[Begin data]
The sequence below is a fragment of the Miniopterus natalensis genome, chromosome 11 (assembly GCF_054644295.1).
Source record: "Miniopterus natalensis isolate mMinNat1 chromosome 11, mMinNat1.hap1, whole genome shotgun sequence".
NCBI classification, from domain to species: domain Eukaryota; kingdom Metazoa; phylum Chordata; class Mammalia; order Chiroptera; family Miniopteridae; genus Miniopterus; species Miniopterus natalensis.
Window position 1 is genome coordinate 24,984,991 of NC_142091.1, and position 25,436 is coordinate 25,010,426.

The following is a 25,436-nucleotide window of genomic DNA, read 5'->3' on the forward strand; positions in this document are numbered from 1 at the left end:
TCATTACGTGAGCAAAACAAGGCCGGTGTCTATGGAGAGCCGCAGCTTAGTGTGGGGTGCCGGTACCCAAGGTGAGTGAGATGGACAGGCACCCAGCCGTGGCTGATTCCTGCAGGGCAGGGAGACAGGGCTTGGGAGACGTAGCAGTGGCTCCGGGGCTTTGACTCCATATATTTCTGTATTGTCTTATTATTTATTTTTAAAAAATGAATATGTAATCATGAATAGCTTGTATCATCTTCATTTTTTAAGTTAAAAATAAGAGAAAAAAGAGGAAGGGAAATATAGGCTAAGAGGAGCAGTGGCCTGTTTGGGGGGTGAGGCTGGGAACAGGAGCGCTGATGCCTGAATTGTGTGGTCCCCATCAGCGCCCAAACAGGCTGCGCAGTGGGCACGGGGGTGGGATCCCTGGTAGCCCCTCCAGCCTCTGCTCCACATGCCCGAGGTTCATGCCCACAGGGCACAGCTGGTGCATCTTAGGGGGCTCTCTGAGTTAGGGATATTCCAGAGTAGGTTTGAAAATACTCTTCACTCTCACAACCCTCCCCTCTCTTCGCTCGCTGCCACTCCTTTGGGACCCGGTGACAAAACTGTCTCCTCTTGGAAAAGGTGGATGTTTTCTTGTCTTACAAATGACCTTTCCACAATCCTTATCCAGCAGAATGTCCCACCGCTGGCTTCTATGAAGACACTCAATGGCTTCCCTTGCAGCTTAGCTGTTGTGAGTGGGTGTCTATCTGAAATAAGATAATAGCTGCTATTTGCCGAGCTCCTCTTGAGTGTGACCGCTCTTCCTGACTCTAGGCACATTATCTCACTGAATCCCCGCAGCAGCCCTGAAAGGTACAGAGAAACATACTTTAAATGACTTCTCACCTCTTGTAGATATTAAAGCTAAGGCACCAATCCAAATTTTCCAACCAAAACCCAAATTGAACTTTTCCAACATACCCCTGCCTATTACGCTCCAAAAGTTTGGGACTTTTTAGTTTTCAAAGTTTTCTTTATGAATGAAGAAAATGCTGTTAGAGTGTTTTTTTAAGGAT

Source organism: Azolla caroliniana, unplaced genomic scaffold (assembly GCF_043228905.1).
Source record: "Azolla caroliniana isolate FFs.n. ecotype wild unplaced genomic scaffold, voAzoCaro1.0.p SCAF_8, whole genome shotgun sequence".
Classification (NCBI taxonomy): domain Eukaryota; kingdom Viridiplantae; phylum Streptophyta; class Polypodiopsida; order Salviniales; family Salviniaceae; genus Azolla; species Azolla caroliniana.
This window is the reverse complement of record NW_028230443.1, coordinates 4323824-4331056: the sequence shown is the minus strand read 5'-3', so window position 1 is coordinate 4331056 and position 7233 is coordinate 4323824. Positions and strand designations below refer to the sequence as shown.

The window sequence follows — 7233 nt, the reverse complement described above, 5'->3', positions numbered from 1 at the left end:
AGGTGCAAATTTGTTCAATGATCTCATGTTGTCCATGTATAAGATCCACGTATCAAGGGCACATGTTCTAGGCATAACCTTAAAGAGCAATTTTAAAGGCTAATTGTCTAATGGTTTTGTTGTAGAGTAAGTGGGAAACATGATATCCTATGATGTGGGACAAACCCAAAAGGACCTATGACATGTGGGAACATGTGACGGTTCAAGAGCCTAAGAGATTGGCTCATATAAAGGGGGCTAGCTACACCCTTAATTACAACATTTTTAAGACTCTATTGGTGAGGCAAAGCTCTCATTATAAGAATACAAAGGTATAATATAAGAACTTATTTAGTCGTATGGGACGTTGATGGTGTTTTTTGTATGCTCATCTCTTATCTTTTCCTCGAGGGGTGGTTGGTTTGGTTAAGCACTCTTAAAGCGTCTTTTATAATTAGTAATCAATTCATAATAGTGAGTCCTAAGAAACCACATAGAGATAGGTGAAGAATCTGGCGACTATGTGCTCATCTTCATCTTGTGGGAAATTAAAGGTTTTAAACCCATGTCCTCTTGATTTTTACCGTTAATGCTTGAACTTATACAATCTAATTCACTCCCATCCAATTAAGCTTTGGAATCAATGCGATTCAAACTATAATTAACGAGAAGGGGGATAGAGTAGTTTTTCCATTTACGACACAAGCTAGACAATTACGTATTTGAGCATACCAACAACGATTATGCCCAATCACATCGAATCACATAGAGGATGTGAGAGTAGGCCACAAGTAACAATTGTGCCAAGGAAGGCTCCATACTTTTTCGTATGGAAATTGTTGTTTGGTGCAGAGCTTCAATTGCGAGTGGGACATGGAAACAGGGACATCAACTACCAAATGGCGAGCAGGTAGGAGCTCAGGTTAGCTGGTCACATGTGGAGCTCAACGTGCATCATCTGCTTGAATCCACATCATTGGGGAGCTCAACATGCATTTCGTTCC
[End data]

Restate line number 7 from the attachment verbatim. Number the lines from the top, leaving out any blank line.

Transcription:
Source organism: Azolla caroliniana, unplaced genomic scaffold (assembly GCF_043228905.1).